As I pointed out six months back, Fuck probably originated with the German ‘ficken’ (to fuck), the Dutch ‘fokken’ (to strike), the Norwegian ‘fukka’ (to fuck) or the Swedish ‘fokka’ (to fuck or to strike – those Swedes like it rough). Just about every European language, from French to Latin to Spanish to Italian to Catalan, has a word for Fuck that starts with an ‘F’. That must be – for whatever reason – the go-to consonant sound to refer to copulation.
Apparently a look at the administrative records from 1278AD reveals a ‘John le Fucker’ who had been imprisoned for the murder of two men in Peterborough. Some believe this to be a spelling variant of ‘le fulcher’, which means ‘the soldier’, but I’d like to think this guy was just a fucker, and they wrote it down like this on purpose.
The word pops up in some of those Olde Englishe poemes with seemingly arbitrary silent ‘e’s and a vocabulary that is roughly 98% undecipherable by the average reader, as in “Flyye to wynd-rose, southe no to Gyllingan ‘ere ye blacke brooke ande fuck.” (copyright me – I see Olde Englishe Poemes as the next big comeback fad)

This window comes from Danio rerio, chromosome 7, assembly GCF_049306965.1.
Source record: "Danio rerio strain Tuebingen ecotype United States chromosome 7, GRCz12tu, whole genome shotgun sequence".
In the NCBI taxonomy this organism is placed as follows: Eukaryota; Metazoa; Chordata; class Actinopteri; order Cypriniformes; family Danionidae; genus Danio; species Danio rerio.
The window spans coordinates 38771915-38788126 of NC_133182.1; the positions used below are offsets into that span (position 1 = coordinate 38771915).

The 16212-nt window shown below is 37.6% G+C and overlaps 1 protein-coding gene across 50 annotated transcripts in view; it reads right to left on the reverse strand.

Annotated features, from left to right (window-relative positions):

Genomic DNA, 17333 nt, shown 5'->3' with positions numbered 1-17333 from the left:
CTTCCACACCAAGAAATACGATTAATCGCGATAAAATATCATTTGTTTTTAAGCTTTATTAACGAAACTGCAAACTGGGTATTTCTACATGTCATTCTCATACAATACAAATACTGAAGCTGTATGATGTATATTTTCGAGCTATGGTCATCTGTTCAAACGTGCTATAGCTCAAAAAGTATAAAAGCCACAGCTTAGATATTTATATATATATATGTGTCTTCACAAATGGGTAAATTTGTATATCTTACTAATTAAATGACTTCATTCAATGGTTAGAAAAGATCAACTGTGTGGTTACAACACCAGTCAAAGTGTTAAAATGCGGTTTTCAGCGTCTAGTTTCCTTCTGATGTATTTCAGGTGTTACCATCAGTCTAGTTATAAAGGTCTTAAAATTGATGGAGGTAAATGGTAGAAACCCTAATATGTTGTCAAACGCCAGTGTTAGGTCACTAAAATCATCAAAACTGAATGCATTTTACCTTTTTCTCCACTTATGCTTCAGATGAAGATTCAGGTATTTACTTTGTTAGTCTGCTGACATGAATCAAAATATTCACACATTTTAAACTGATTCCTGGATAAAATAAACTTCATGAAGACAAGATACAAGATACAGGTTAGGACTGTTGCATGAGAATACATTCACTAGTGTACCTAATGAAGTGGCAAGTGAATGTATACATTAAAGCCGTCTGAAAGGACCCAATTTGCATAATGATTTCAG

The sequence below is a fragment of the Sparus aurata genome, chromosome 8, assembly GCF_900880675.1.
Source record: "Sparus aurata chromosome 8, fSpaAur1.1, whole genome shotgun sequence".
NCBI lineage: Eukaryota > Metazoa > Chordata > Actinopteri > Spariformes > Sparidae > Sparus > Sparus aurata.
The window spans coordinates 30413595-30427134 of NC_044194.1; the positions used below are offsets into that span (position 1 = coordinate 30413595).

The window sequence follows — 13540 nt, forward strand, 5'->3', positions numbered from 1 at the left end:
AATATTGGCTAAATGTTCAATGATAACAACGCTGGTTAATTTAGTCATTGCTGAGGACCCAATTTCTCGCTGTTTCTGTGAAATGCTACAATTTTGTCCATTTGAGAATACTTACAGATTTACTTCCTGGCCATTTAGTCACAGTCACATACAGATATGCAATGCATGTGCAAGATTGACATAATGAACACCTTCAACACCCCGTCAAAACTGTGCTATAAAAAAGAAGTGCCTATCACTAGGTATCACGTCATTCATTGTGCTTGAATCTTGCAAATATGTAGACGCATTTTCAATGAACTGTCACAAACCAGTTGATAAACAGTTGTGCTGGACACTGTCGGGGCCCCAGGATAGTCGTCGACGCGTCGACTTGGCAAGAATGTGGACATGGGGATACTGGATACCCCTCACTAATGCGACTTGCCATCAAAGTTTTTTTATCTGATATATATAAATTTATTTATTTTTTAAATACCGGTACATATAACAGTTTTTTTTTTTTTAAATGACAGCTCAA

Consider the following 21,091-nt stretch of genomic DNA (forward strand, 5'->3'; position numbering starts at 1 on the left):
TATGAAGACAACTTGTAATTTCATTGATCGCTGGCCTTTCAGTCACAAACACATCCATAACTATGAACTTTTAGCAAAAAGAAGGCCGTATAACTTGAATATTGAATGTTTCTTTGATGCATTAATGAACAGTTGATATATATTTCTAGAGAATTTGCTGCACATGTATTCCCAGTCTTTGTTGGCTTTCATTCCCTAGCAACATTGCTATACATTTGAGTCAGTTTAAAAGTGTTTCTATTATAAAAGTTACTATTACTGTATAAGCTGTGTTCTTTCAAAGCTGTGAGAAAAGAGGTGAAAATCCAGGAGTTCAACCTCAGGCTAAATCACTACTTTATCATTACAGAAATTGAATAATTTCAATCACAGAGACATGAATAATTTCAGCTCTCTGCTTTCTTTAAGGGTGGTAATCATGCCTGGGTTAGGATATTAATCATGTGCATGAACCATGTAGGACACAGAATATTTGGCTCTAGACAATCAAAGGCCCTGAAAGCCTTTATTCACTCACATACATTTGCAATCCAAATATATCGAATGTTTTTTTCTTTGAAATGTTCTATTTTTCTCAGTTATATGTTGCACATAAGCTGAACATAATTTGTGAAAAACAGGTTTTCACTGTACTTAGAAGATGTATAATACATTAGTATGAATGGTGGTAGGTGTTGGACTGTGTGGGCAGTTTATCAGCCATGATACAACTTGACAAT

When English Baptist minister John Ash compiled his 1775 A New And Complete Dictionary, he felt Fuck to be important enough to warrant an entry. It was listed as a ‘low’ and ‘vulgar’ word, and I suppose it’s this reputation that prevented Fuck from being included in any subsequent English-language dictionary until 1965. It didn’t even make the Oxford English Dictionary cut until 1972. What the Fuck?
In the 20th century, Fuck began to appear as a Special Guest Star in a number of prominent authors’ works, including James Joyce, Henry Miller, and as a frequent occurrence in D.H. Lawrence’s Lady Chatterley’s Lover. Movies were a little late to the game, as the MPAA (and before them, the Hays Code) sought to protect Americans from words that could hurt them (Fuck was known to cause severe internal bleeding and spontaneous eyeball hemorrhages, at least among the rumors that were bandied about the Hays Code office).